Service providers call on the Victorian government to reinstate funding for disability, learning support, counselling and libraries

Tuesday 2 October, 2012: The Australian Library and Information Association (ALIA) and Victorian Association of TAFE Libraries (VATL) have released a joint statement calling on the Victorian Government to reinstate the $170 million funding for TAFE libraries, student learning, counselling and disability support, which has been axed as part of the $300 million cut in TAFE funding.

“The Australian Library and Information Association, representing more than 5,500 library and information professionals, and the Victorian Association of TAFE Libraries, representing library and information professionals working in the state’s 74 TAFE libraries, support the call for a review of the $130m in reduced funding for courses and the reinstatement of the $170m full service provider funding.”

Sue McKerracher, executive director of ALIA, said, “This is a hidden effect of the Victorian Government’s cost-cutting. People are focused on the $300 million total cut, without realising that, within this, the funding for these essential services has been completely wiped out.

“Not only does this take away the guarantee of support for the most vulnerable TAFE students, in terms of library and information services, it further short changes TAFE students by comparison with university students. In Victorian TAFE libraries, there was an average of one library staff member for every 793 students, compared with one per 352 students in Victorian universities. Budgeting for Victorian TAFE libraries worked out at just $26 per student, compared with the $460 library expenditure for every university student1.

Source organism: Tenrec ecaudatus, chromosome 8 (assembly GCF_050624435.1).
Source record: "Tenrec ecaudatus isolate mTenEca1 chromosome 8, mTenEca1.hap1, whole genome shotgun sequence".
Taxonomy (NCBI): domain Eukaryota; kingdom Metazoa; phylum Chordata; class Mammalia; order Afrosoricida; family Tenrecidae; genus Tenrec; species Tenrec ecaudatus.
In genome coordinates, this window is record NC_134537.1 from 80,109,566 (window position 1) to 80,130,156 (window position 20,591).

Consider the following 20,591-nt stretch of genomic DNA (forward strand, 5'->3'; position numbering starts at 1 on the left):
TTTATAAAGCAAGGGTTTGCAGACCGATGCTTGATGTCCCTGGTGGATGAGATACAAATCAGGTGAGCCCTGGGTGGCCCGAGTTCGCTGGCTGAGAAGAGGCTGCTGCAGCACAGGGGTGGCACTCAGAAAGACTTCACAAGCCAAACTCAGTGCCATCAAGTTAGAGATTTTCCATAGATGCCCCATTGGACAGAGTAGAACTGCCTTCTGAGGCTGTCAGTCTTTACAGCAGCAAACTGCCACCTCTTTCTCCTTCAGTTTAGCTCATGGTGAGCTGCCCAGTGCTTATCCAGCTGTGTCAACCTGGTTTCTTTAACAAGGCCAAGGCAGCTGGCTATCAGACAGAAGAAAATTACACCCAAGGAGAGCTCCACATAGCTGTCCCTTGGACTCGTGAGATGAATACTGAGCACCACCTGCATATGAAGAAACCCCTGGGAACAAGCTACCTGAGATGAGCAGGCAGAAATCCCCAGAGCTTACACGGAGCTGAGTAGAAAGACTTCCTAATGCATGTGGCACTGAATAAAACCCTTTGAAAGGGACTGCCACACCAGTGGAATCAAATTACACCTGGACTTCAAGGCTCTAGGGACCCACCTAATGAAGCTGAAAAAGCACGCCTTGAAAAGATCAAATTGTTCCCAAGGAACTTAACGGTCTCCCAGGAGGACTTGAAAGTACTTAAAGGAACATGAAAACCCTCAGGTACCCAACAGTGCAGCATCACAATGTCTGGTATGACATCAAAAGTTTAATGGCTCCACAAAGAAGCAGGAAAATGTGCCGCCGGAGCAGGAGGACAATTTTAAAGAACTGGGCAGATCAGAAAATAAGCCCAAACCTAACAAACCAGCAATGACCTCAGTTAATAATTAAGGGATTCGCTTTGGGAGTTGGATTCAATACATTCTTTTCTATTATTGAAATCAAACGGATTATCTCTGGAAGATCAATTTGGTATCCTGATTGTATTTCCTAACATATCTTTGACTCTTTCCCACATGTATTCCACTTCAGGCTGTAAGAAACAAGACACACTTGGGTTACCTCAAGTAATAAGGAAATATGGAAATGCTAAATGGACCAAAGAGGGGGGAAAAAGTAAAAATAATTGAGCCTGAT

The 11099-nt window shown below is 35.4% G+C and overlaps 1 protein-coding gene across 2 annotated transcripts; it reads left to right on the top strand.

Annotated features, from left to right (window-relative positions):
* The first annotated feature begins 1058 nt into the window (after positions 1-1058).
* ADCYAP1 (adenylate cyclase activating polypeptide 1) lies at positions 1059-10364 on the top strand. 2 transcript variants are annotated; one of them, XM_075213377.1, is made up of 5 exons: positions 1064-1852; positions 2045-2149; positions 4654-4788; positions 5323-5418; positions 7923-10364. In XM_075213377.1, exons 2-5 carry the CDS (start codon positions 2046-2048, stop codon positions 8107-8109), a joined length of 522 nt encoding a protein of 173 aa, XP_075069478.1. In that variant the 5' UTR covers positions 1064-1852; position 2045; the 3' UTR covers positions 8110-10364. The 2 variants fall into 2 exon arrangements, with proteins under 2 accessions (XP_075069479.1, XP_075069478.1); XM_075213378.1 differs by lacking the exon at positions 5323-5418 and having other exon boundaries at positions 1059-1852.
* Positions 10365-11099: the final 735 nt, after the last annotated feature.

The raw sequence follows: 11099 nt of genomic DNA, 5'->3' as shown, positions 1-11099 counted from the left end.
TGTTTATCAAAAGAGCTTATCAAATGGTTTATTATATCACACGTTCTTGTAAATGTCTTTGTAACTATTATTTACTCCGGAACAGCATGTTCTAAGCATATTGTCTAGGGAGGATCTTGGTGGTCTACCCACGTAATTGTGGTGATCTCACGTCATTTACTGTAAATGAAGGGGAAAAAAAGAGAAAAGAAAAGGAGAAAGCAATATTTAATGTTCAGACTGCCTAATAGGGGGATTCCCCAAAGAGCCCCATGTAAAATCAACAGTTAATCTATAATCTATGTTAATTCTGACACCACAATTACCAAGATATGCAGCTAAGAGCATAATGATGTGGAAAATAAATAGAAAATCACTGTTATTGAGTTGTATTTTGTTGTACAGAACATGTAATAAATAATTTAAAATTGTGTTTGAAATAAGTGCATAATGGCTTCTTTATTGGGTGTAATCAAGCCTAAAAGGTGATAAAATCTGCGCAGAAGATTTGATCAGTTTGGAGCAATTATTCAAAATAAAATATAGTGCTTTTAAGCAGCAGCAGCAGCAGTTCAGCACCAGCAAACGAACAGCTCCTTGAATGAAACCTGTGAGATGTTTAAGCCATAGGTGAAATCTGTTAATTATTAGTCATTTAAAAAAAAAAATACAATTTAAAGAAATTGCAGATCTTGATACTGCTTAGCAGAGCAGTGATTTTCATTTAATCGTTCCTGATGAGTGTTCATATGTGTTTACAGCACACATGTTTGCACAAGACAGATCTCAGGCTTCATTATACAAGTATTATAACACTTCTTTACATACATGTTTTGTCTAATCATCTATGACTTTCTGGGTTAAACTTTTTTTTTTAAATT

“We are not seeking parity, but the level of library funding for TAFE students is only 5% of that for university students, and TAFE students, who need more assistance with study, have less than half the number of library and information professionals to help guide them.”


1 Calculations based on CAUL and VATL 2010 statistical data

For more information about TAFE libraries in Victoria:
Victorian Association of TAFE Libraries
President Paul Kloppenborg E T (03) 9606 2235
Australian Library and Information Association
Executive Director Sue McKerracher E T 0404 456 749
Media Coordinator Erin York E T 02 6215 8219

What the students say about libraries:

“At the moment I feel we don’t have as many books as other TAFE or university libraries, I worry about the future with resources here. Compared to other places, we only have a couple of books for the number of students, it’s so inconvenient for me to have to travel to borrow these books somewhere else. When I heard about the funding cuts, I knew resources would be the first thing that would go.”

“We need the library. If the resources are not there, lots of people will just give up on education.”

“I am a social work student and studying in the library is, literally, the only way I am able to do my assignments. Without it I could not do my course. I spend entire days here studying and collaborating with other students. The recent cutbacks in staff and library hours and resources have seriously affected me and my fellow students, and the situation can only worsen if the cuts continue or are not reversed.”

“I come to the library for two or three days of the week. I need to have access to the internet for my VCE and certificate 3 studies. At home, my dial-up connection and the laptop that my niece handed on to me are slow and frustrating to use.”

“A lot of us cannot access Internet facilities at home and this is the only place where it is free.”

“The library provides a space where we can get together to discuss assignments.”